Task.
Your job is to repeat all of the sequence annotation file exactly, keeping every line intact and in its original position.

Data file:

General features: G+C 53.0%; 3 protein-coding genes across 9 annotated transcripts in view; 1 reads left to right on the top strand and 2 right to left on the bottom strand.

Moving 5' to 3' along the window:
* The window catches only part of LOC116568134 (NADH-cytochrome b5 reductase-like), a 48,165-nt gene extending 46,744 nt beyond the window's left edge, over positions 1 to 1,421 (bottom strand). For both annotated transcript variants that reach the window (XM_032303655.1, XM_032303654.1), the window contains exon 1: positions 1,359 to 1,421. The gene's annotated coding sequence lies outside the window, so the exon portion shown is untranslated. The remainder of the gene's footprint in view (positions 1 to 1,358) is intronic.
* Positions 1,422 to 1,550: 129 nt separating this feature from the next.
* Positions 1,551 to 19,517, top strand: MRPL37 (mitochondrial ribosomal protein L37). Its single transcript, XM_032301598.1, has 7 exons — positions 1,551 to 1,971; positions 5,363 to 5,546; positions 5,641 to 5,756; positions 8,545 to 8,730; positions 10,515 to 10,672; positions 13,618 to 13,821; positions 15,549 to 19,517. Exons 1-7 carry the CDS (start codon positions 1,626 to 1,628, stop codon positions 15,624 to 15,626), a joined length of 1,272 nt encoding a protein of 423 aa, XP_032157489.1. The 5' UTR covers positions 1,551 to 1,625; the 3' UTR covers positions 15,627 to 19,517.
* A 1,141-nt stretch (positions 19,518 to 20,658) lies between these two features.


General features: G+C 53.0%; 3 protein-coding genes across 9 annotated transcripts in view; 1 reads left to right on the top strand and 2 right to left on the bottom strand.

Moving 5' to 3' along the window:
* The window catches only part of LOC116568134 (NADH-cytochrome b5 reductase-like), a 48,165-nt gene extending 46,744 nt beyond the window's left edge, over positions 1 to 1,421 (bottom strand). For both annotated transcript variants that reach the window (XM_032303655.1, XM_032303654.1), the window contains exon 1: positions 1,359 to 1,421. The gene's annotated coding sequence lies outside the window, so the exon portion shown is untranslated. The remainder of the gene's footprint in view (positions 1 to 1,358) is intronic.
* Positions 1,422 to 1,550: 129 nt separating this feature from the next.
* Positions 1,551 to 19,517, top strand: MRPL37 (mitochondrial ribosomal protein L37). Its single transcript, XM_032301598.1, has 7 exons — positions 1,551 to 1,971; positions 5,363 to 5,546; positions 5,641 to 5,756; positions 8,545 to 8,730; positions 10,515 to 10,672; positions 13,618 to 13,821; positions 15,549 to 19,517. Exons 1-7 carry the CDS (start codon positions 1,626 to 1,628, stop codon positions 15,624 to 15,626), a joined length of 1,272 nt encoding a protein of 423 aa, XP_032157489.1. The 5' UTR covers positions 1,551 to 1,625; the 3' UTR covers positions 15,627 to 19,517.
* A 1,141-nt stretch (positions 19,518 to 20,658) lies between these two features.